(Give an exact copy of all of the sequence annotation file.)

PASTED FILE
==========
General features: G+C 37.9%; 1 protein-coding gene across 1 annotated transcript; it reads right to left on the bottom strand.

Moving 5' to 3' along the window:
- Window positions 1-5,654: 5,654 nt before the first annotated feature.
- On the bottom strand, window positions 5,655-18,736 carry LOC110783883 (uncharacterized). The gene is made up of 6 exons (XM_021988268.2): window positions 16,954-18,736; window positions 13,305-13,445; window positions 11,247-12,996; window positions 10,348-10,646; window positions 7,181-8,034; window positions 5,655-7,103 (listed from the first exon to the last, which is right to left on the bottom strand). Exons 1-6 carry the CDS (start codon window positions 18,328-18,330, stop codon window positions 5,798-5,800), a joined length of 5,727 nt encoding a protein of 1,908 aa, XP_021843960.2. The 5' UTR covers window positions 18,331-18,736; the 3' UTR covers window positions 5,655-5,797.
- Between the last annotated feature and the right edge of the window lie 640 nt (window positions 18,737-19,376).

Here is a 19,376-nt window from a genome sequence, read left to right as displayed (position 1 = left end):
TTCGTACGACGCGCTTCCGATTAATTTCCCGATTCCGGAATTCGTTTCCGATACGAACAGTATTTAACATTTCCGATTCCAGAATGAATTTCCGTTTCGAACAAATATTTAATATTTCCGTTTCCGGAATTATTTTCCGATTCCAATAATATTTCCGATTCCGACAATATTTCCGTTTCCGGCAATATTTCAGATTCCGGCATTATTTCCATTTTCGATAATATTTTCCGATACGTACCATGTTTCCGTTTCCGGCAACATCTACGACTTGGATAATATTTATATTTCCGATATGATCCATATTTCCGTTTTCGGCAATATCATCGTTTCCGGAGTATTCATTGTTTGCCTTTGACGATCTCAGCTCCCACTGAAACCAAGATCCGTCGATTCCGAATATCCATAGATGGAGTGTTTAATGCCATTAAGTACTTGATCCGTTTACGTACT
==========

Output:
General features: G+C 37.9%; 1 protein-coding gene across 1 annotated transcript; it reads right to left on the bottom strand.

Moving 5' to 3' along the window:
- Window positions 1-5,654: 5,654 nt before the first annotated feature.
- On the bottom strand, window positions 5,655-18,736 carry LOC110783883 (uncharacterized). The gene is made up of 6 exons (XM_021988268.2): window positions 16,954-18,736; window positions 13,305-13,445; window positions 11,247-12,996; window positions 10,348-10,646; window positions 7,181-8,034; window positions 5,655-7,103 (listed from the first exon to the last, which is right to left on the bottom strand). Exons 1-6 carry the CDS (start codon window positions 18,328-18,330, stop codon window positions 5,798-5,800), a joined length of 5,727 nt encoding a protein of 1,908 aa, XP_021843960.2. The 5' UTR covers window positions 18,331-18,736; the 3' UTR covers window positions 5,655-5,797.
- Between the last annotated feature and the right edge of the window lie 640 nt (window positions 18,737-19,376).

Here is a 19,376-nt window from a genome sequence, read left to right as displayed (position 1 = left end):
TTCGTACGACGCGCTTCCGATTAATTTCCCGATTCCGGAATTCGTTTCCGATACGAACAGTATTTAACATTTCCGATTCCAGAATGAATTTCCGTTTCGAACAAATATTTAATATTTCCGTTTCCGGAATTATTTTCCGATTCCAATAATATTTCCGATTCCGACAATATTTCCGTTTCCGGCAATATTTCAGATTCCGGCATTATTTCCATTTTCGATAATATTTTCCGATACGTACCATGTTTCCGTTTCCGGCAACATCTACGACTTGGATAATATTTATATTTCCGATATGATCCATATTTCCGTTTTCGGCAATATCATCGTTTCCGGAGTATTCATTGTTTGCCTTTGACGATCTCAGCTCCCACTGAAACCAAGATCCGTCGATTCCGAATATCCATAGATGGAGTGTTTAATGCCATTAAGTACTTGATCCGTTTACGTACT